The pandemic has helped boost digital marketplaces in the region, opines Muhammad Chbib, CEO at Tradeling.
7 November 2020
The pandemic has propelled the use of e-commerce in the region and globally. What are the key trends you have seen? The most significant trend is the growth of homegrown capabilities in e-commerce in the region. Globally, while e-commerce has been recording strong growth – accelerated no doubt by the pandemic – the region has witnessed a transformational growth in the evolution of the digital economy. Not only have our homegrown companies demonstrated strong resolve to meet the needs of the people and support them, we have seen a tremendous amount of entrepreneurship – with new startups entering the market and building their own niche.
The second trend is more consumers warming up to the possibilities offered by e-commerce. While digital commerce was gaining momentum, one of the factors that has stymied its growth in the region is the relatively lower credit card penetration in some markets. There have also been typical concerns associated with conducting everyday business online. However, one thing the pandemic has brought about is the adoption of digital payments and the increased confidence of consumers to shop online and conduct e-commerce transactions.
In the B2B e-commerce space, how high is the penetration in the GCC market? Has it grown significantly this year? While B2B e-commerce was evolving at a slower pace compared to consumer-oriented digital business, this year has witnessed a real transformation. I believe it is a case of supply and demand. What matters is that in the new reality, business customers too want to access products and services easily, quickly and efficiently. We see a growth in the B2B marketplace – here in the UAE – and growing enquiries from across the GCC.
Which are the verticals within the sector where you see most scope for growth? It is really a matter of bringing more options to the customer, whatever the vertical. Customers like to shop around and feel they get value for money and exemplary service. But it is also a matter of sourcing new products and services that aren’t in the region yet.
For those entering the digital B2B industry, what are the main challenges? The main challenges are finding the right talent with expertise and insights into the B2B sector, which is a different terrain compared to B2C e-commerce. An in-depth understanding of the global market is essential in addition to knowledge of the trading dynamics. You must be flexible and agile to overcome any unprecedented situation. It is also a matter of understanding the customer – the B2B customer is very different from the B2C customer.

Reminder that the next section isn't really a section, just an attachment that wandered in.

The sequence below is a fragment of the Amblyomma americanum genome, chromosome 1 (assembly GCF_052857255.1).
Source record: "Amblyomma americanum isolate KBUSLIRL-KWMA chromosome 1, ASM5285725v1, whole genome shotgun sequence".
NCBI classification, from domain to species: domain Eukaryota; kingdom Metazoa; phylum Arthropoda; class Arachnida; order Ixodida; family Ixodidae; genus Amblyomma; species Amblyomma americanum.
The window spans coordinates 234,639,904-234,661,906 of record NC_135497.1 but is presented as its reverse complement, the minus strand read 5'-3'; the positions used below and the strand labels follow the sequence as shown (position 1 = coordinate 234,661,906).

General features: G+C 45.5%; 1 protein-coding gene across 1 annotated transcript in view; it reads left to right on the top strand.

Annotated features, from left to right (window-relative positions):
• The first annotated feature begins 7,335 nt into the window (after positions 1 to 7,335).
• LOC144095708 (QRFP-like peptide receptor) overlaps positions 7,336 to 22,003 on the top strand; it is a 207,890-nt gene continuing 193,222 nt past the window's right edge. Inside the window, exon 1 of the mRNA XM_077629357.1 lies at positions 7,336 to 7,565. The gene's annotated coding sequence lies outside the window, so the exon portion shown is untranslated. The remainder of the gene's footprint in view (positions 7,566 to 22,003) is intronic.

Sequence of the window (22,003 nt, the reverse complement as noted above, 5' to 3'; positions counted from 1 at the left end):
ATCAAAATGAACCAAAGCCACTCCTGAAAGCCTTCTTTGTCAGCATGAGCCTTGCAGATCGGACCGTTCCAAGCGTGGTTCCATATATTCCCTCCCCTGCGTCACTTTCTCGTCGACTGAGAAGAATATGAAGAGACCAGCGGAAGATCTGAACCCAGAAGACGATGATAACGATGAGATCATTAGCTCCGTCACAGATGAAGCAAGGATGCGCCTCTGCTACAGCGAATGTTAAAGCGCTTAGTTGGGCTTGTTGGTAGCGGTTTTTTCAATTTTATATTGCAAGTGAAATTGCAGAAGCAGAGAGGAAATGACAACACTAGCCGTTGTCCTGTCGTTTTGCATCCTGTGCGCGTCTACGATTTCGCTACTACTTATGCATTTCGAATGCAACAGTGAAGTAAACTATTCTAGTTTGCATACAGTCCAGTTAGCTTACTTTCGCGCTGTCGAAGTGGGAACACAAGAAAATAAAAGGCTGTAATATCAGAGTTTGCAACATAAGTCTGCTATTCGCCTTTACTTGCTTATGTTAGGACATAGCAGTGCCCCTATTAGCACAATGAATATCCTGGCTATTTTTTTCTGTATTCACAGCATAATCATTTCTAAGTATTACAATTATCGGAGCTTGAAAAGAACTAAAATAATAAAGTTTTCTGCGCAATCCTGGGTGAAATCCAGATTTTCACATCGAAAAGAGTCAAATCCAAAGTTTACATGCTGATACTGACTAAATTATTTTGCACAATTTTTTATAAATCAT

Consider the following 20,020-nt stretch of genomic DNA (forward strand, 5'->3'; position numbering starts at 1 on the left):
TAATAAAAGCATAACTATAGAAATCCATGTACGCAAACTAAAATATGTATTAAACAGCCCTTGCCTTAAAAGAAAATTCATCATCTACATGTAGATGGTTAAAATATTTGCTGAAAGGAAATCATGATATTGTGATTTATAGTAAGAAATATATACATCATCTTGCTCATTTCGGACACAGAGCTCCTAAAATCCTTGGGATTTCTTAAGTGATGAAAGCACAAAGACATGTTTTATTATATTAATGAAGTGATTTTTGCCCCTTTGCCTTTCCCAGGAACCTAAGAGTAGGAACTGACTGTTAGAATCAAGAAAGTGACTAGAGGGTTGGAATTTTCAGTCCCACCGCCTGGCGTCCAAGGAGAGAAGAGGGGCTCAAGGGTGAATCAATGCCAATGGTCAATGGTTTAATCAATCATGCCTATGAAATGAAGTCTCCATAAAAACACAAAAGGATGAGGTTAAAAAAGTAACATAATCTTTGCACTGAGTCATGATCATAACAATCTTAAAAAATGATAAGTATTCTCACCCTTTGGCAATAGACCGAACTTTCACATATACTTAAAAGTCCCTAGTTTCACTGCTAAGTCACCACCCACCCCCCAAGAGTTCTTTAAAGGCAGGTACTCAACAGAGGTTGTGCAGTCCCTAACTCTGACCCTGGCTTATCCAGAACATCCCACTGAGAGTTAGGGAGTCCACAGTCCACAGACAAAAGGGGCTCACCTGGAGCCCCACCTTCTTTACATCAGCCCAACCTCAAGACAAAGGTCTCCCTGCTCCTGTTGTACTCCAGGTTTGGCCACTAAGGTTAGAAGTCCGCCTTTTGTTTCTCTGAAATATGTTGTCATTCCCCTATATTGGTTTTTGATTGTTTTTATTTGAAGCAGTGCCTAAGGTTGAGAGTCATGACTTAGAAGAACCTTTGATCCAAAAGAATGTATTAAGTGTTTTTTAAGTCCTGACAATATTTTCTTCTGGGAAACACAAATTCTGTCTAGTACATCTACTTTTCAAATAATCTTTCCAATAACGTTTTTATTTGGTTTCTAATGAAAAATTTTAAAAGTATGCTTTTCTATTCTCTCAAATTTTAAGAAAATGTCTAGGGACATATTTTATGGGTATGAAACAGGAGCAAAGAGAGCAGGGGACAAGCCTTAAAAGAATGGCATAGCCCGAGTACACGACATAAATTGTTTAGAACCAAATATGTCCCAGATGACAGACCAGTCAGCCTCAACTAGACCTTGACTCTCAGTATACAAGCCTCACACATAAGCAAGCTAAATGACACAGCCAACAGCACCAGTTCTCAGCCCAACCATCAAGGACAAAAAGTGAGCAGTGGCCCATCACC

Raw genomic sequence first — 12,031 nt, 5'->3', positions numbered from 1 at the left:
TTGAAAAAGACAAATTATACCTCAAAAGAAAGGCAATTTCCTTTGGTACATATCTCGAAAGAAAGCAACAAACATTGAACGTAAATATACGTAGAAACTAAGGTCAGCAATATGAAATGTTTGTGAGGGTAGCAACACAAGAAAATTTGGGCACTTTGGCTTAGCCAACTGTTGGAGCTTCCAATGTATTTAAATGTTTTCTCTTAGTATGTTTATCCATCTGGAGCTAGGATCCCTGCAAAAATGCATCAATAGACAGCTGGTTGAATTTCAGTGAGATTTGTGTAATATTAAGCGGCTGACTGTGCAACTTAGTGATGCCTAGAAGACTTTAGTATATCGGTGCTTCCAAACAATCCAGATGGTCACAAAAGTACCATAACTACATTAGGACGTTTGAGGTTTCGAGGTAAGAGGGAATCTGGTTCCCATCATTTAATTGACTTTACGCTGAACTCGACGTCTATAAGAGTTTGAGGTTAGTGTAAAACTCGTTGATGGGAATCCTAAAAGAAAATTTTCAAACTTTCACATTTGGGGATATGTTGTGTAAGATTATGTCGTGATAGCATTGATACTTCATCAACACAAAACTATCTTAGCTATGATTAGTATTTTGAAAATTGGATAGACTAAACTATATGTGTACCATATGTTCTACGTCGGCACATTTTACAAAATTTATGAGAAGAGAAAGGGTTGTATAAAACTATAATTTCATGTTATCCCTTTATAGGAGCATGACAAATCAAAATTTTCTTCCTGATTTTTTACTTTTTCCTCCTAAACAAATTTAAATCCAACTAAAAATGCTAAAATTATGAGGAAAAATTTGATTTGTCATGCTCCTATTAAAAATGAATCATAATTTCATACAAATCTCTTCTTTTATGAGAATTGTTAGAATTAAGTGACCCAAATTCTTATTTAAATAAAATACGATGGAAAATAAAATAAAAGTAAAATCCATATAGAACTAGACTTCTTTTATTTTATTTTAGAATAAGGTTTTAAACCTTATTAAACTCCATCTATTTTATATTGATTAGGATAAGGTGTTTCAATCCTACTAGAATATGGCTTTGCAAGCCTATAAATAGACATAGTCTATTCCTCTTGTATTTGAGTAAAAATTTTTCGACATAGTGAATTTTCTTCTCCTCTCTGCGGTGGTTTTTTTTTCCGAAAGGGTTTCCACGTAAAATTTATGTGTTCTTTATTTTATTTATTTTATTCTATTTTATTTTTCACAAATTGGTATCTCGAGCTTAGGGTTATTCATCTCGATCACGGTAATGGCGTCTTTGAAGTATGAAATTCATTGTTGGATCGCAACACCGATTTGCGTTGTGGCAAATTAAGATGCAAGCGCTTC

Our priority is making the customer journey seamless, taking away their pain points and streamlining processes to ensure efficiencies that save them time and money.
Tradeling launched in April, in the midst of the lockdown – how was your experience? Do you have any immediate plans to expand? We created Tradeling during the pandemic to connect regional and global suppliers to MENA-based business demand. Today, we have close to 400 suppliers from over 25 countries with gross merchandising value increasing from zero to a high two-digit million figure in just three months.
The key to overcoming the challenges was to enhance market confidence and we took decisive steps in this regard. Today, we have gone from a team of 40 to nearly 100 people and we continue to hire.
From logistics to financing support to ensuring a fully secure payment gateway, we are the first of our kind B2B platform across the region. This is our USP and this integrated approach to business has enabled us to address the challenges.
Looking ahead, what is the future of digital marketplaces in the region? Digital marketplaces constitute the future of retail and in the new reality, they will record a stronger rate of growth compared to brick-and-mortar retail. But the key for success is to define your own unique niche for the marketplace; increasingly, we see online aggregators trying to capitalise on the opportunity, which will only lead to market fragmentation. What we need is bold, innovative ideas that will help accelerate the momentum of e-commerce growth in the region.COVID-19DIGITAL MARKETPLACEE-COMMERCEGCCTRADELING